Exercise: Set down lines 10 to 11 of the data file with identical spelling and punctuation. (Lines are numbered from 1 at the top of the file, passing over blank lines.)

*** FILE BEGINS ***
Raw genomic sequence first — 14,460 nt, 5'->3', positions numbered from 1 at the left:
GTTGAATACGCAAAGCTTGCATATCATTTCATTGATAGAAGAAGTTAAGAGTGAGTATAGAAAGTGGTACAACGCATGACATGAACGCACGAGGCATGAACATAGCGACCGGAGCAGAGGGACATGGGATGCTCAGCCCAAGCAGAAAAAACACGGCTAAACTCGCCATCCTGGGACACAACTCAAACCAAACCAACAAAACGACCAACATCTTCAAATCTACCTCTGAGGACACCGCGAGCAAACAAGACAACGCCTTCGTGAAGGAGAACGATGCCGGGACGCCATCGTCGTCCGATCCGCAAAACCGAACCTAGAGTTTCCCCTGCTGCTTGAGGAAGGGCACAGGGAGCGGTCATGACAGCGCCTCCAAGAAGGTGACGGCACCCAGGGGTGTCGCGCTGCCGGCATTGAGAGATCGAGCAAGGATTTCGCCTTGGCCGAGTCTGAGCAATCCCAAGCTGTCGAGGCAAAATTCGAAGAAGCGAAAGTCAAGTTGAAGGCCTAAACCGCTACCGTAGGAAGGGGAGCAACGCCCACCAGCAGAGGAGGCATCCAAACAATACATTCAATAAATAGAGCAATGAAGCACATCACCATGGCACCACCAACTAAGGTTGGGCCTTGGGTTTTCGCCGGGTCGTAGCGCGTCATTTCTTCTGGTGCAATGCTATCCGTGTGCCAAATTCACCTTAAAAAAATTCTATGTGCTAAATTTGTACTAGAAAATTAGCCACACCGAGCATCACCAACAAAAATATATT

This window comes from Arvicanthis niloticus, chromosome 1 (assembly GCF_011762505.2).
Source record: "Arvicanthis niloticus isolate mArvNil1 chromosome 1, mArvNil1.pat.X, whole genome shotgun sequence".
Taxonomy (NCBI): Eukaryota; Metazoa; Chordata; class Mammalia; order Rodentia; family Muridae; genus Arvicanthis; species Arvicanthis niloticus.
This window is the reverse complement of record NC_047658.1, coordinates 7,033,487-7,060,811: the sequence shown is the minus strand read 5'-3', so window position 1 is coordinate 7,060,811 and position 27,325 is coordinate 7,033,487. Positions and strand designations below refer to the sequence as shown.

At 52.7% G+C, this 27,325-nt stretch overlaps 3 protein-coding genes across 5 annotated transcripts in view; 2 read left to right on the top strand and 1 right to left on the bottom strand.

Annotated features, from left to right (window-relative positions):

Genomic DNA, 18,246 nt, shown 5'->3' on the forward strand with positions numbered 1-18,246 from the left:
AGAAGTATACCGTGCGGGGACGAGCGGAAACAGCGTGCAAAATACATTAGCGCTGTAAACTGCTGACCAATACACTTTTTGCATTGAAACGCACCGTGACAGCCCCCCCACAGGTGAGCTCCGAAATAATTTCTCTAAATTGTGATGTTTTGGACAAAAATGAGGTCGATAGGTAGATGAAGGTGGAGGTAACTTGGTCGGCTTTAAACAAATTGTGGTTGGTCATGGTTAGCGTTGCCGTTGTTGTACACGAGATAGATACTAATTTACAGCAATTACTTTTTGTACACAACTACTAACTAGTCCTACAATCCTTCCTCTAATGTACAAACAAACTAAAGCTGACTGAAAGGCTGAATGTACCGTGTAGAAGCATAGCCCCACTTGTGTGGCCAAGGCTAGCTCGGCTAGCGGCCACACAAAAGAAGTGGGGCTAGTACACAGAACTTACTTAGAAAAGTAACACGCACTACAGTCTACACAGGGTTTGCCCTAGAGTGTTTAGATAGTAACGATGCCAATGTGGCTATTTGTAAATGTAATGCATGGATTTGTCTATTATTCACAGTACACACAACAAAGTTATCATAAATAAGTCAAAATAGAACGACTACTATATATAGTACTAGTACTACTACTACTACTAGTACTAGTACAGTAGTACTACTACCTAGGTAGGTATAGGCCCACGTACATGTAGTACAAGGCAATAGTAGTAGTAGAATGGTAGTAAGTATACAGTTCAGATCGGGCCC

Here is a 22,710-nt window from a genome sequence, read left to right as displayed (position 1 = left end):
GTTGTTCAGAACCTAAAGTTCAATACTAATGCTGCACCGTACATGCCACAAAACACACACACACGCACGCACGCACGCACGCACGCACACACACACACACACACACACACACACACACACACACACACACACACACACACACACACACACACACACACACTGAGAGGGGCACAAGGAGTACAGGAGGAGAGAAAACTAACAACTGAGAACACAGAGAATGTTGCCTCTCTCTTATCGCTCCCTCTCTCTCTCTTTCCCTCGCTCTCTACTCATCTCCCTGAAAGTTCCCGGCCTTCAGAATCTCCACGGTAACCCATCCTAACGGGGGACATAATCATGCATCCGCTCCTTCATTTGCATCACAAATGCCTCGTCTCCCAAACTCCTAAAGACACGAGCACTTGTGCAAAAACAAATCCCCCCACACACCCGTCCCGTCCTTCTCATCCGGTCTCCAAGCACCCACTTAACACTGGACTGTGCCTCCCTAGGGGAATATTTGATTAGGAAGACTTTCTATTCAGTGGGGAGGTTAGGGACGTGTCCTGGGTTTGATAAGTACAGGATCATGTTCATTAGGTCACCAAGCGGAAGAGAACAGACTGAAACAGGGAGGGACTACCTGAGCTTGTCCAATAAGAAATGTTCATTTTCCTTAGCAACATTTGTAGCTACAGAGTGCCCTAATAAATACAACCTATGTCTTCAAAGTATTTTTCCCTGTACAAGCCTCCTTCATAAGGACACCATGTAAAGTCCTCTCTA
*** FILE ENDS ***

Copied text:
AGAAGTATACCGTGCGGGGACGAGCGGAAACAGCGTGCAAAATACATTAGCGCTGTAAACTGCTGACCAATACACTTTTTGCATTGAAACGCACCGTGACAGCCCCCCCACAGGTGAGCTCCGAAATAATTTCTCTAAATTGTGATGTTTTGGACAAAAATGAGGTCGATAGGTAGATGAAGGTGGAGGTAACTTGGTCGGCTTTAAACAAATTGTGGTTGGTCATGGTTAGCGTTGCCGTTGTTGTACACGAGATAGATACTAATTTACAGCAATTACTTTTTGTACACAACTACTAACTAGTCCTACAATCCTTCCTCTAATGTACAAACAAACTAAAGCTGACTGAAAGGCTGAATGTACCGTGTAGAAGCATAGCCCCACTTGTGTGGCCAAGGCTAGCTCGGCTAGCGGCCACACAAAAGAAGTGGGGCTAGTACACAGAACTTACTTAGAAAAGTAACACGCACTACAGTCTACACAGGGTTTGCCCTAGAGTGTTTAGATAGTAACGATGCCAATGTGGCTATTTGTAAATGTAATGCATGGATTTGTCTATTATTCACAGTACACACAACAAAGTTATCATAAATAAGTCAAAATAGAACGACTACTATATATAGTACTAGTACTACTACTACTACTAGTACTAGTACAGTAGTACTACTACCTAGGTAGGTATAGGCCCACGTACATGTAGTACAAGGCAATAGTAGTAGTAGAATGGTAGTAAGTATACAGTTCAGATCGGGCCC

Here is a 22,710-nt window from a genome sequence, read left to right as displayed (position 1 = left end):